OCTOBER 15, 2013
For years, General Motors pounded out hoods, fenders and doors for its Tahoe and Yukon SUVs at plants in Ohio and Michigan and shipped them to its assembly plant in Arlington, Texas.Yesterday, reports The Wall Street Journal (Oct. 14, 2013), the auto maker officially opened a $200 million metal-stamping plant adjacent to the Arlington factory that reduces that travel to about 20 feet from machine to welder.Estimated savings: about $40 million a year in shipping costs.
The new plant, is part of a broader rethinking of logistics by GM CEO Dan Akerson to generate hundreds of million of dollars in new profit. “Any savings I can get by cutting my logistics bill goes right to my bottom line and makes us more competitive,” says Akerson. GM now sees logistics as representing the biggest potential opportunity to squeeze new profit from operations.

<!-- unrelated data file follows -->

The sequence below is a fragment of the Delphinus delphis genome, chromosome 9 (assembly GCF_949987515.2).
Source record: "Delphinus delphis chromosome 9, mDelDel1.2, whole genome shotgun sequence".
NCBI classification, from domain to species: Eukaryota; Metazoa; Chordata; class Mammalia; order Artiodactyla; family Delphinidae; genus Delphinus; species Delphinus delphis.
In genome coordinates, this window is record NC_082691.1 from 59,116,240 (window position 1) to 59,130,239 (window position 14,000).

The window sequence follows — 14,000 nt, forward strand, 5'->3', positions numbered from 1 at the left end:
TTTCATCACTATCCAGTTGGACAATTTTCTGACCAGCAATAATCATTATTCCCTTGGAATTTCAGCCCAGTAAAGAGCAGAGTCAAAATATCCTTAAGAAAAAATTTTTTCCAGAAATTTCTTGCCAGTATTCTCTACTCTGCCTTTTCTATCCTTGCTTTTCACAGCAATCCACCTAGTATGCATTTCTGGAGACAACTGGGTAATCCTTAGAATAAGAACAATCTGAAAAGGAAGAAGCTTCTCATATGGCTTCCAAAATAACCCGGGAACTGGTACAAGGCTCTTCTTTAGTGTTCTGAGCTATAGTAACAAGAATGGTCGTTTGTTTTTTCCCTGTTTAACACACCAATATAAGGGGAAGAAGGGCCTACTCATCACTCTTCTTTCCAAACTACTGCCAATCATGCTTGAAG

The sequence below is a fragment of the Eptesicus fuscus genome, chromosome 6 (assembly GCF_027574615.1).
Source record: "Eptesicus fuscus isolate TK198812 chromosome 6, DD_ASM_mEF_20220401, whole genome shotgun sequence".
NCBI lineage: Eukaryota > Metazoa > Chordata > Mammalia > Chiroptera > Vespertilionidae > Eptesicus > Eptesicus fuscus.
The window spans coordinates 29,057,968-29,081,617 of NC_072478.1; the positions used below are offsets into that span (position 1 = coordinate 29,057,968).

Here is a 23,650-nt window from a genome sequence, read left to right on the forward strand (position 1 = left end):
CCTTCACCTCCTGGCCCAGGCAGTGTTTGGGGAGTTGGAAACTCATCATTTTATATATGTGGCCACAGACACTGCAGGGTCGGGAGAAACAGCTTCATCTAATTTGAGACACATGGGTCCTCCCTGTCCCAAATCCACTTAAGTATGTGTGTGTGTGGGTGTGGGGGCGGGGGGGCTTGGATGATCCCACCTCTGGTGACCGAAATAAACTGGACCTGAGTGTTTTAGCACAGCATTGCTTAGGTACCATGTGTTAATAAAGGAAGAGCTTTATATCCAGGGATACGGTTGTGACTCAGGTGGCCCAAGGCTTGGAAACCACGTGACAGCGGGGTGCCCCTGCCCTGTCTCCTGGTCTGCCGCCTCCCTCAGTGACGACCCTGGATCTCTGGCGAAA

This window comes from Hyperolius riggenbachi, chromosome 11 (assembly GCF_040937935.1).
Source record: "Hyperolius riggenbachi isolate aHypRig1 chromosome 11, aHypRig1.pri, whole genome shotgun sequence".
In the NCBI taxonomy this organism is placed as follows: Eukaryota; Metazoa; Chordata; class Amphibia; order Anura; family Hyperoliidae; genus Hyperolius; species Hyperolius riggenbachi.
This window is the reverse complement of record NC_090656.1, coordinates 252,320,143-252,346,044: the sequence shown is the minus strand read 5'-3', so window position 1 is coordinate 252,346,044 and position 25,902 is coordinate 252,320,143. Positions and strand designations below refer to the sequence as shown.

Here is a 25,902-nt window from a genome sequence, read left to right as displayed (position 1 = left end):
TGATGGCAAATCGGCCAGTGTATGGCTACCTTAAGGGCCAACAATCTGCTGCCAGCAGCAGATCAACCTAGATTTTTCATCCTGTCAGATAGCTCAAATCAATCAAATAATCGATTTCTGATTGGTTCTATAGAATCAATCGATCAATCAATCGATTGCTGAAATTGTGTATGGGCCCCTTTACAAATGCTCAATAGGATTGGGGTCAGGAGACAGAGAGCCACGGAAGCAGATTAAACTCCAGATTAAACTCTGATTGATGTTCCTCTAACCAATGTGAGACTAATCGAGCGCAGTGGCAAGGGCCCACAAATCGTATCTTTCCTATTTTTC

Co-locating parts-making and auto assembly promise higher quality and greater profit. GM and other auto makers say they can no longer put up with parts that arrive scratched or dented and have to be repaired. “Now, with the reset of labor costs, especially in the U.S., more efficiency in the plants and the importance of quality, we can finally evolve,” adds the CEO of GM’s largest parts supplier.
“The best way to describe logistics is waste,” says GM’s manufacturing chief. “It is moving productive materials from point A to point B. It has no value and guess what; it doesn’t mean anything to the customer. If you can squeeze that waste of the system then you can tactically improve your profit margins.” In addition to moving its own production, GM is encouraging parts makers to move or build new facilities closer to GM assembly plants.
This post provided courtesy of Jay and Barry’s OM Blog at www.heizerrenderom.wordpress.com. Professors Jay Heizer and Barry Render are authors of Operations Management , the world’s top selling textbook in its field, published by Pearson.